Country Context

Since Bhutan shifted to a democratic constitutional monarchy in 2008, the country has embarked on a development strategy founded on the principle of Gross National Happiness. Bhutan geographical location makes it vulnerable to natural disasters and climate-related risks.

Bhutan has become a lower-middle income country. Rapid economic growth in Bhutan has contributed to substantial poverty reduction over the last two decades. Annual real GDP growth averaged 7.5 percent since the 1980s, driven by the public sector-led hydropower sector and strong performance in the services sector, including tourism. The poverty rate dropped from 27 percent to 9 percent between from 2007 to 2017, based on the $3.65/day poverty threshold. Bhutan maintains strong economic and strategic relations with India, particularly as its major trading partner, source of foreign aid and as a financier and buyer of surplus hydropower. While hydropower has provided a reliable source of growth, non-hydro sectors, facing constraints related to the country’s challenging investment climate including high trade costs and a small domestic market, remain less competitive. As a result, job creation outside of the public sector and agriculture has been limited.

Recent Economic Developments 

The economy has grown by 4.6 percent in FY21/22 (July 2021 to June 2022), supported by the easing of social distancing and quarantine restrictions in the second half of FY21/22 and high vaccination rates. The industry sector grew by 5.0 percent, supported by a recovery in the construction, manufacturing and mining sectors. The electricity sector contracted due to maintenance at the Tala hydropower plant, resulting in lower hydro exports and revenues. Services sector output increased by 4.6 percent, driven by transport and trade activities. The tourism industry remained largely inactive since the beginning of the Covid-19 Pandemic. On the demand side, public and private investment and private consumption supported growth.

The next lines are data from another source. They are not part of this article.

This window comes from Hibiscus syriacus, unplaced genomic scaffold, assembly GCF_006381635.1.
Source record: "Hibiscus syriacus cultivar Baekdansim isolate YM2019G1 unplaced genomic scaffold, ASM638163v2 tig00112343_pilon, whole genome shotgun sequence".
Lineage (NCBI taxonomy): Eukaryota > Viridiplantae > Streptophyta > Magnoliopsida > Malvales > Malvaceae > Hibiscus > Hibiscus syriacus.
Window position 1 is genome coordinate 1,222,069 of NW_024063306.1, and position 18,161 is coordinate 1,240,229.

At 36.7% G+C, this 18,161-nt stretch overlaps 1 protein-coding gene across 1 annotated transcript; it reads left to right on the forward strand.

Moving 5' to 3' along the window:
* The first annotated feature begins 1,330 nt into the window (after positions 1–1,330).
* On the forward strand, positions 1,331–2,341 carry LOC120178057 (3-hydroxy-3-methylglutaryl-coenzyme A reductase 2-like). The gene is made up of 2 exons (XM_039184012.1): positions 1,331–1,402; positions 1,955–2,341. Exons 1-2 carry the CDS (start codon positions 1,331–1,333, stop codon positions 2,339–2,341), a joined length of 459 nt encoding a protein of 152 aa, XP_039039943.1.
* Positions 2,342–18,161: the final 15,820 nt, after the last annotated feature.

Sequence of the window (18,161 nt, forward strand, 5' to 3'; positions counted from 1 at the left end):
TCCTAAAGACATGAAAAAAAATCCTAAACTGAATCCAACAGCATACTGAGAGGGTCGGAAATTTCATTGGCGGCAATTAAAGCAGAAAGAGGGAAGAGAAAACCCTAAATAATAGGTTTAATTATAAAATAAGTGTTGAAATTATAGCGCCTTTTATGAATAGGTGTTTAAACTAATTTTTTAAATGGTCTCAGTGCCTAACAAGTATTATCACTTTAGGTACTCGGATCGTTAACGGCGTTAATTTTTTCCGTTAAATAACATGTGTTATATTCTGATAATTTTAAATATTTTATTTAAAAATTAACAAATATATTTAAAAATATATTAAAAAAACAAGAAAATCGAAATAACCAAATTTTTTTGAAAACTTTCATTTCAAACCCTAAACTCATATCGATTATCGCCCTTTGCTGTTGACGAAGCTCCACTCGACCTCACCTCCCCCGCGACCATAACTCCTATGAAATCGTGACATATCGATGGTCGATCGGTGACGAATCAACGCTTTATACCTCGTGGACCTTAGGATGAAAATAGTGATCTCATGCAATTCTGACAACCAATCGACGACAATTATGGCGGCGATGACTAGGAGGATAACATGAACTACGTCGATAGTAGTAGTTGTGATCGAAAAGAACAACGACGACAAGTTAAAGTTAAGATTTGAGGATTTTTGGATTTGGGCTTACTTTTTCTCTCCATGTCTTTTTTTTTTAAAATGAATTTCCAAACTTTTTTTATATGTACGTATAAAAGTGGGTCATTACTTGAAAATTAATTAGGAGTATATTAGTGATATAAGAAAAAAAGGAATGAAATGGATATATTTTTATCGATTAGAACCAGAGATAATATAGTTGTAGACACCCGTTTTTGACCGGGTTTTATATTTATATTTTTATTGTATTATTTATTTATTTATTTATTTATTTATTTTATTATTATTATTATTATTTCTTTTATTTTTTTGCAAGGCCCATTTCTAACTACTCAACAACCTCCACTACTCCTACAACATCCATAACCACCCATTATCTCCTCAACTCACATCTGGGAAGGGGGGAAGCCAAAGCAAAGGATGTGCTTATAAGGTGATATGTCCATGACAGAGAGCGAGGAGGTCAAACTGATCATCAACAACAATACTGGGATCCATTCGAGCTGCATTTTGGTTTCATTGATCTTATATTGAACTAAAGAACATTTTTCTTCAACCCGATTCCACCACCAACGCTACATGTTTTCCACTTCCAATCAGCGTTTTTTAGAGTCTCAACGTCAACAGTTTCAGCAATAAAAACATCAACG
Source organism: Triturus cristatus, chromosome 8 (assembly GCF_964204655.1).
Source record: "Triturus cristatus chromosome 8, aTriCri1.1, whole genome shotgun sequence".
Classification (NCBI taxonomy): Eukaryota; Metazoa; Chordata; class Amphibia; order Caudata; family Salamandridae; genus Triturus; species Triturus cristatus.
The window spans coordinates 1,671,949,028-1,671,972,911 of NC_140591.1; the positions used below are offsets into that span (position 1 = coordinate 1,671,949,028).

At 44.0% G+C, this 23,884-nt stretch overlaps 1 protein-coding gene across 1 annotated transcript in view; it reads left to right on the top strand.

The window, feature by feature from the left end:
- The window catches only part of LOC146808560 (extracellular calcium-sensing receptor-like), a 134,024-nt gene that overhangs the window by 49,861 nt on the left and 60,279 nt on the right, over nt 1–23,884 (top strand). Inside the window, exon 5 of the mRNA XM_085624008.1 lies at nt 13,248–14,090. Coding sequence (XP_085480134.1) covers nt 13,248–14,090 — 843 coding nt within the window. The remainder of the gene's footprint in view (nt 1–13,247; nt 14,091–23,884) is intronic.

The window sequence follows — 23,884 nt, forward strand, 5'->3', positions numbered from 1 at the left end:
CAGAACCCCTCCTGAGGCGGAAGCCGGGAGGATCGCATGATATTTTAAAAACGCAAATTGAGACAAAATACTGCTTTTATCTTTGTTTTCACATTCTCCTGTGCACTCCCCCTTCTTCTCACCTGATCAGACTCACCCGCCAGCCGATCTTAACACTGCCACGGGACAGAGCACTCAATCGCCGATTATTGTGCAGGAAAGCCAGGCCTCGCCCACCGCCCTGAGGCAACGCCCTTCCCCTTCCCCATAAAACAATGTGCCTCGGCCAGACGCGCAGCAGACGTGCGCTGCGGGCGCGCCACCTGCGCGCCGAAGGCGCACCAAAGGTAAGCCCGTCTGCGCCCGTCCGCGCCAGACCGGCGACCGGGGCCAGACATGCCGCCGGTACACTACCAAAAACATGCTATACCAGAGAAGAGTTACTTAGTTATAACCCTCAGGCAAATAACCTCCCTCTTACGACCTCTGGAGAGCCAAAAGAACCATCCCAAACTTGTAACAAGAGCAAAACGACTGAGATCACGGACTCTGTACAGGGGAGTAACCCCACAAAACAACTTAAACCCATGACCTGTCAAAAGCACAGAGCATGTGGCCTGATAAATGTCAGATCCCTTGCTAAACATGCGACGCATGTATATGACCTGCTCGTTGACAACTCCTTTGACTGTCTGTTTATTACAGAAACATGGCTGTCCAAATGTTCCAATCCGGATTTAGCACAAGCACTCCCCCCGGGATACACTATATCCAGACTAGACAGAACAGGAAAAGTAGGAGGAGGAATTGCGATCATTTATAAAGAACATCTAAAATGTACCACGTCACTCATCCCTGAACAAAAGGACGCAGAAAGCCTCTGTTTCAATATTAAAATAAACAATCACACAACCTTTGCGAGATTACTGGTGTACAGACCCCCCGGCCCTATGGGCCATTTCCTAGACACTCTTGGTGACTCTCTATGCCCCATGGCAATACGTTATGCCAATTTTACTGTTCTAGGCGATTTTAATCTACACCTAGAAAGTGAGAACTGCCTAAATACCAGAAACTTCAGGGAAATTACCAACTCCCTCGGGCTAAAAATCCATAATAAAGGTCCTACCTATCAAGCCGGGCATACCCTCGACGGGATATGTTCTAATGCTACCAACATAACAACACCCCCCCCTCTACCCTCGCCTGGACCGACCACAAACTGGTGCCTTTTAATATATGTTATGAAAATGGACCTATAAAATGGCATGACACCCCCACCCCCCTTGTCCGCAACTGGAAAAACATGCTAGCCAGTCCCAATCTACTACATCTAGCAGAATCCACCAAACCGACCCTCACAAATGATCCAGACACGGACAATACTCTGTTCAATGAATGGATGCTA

Average inflation moderated from 8.2 percent in FY20/21 to 5.9 percent in FY21/22, driven by a slowdown in food inflation due to favorable base effects and government interventions. However, non-food inflation has accelerated to 7.0 percent, reflecting higher fuel and transport prices. The moderation in prices has led to an increase in consumption and a slight decrease in poverty to 8.7 percent in 2022 based on $3.65/day.

The current account deficit (CAD) has more than doubled to 27.4 percent of GDP in FY21/22. Exports remained subdued (as a share of GDP) due to near-zero tourism-related services exports. Higher non-hydro goods exports, mainly base metals, were offset by a decline in hydro exports. Imports surged with an increase in ICT equipment and capital goods for hydropower projects, as well as higher fuel and food prices. As a result, gross international reserves declined rapidly in FY21/22, reaching US$840 million in June 2022 (a 37 percent decline, y-o-y), equivalent to 7.1 months of imports.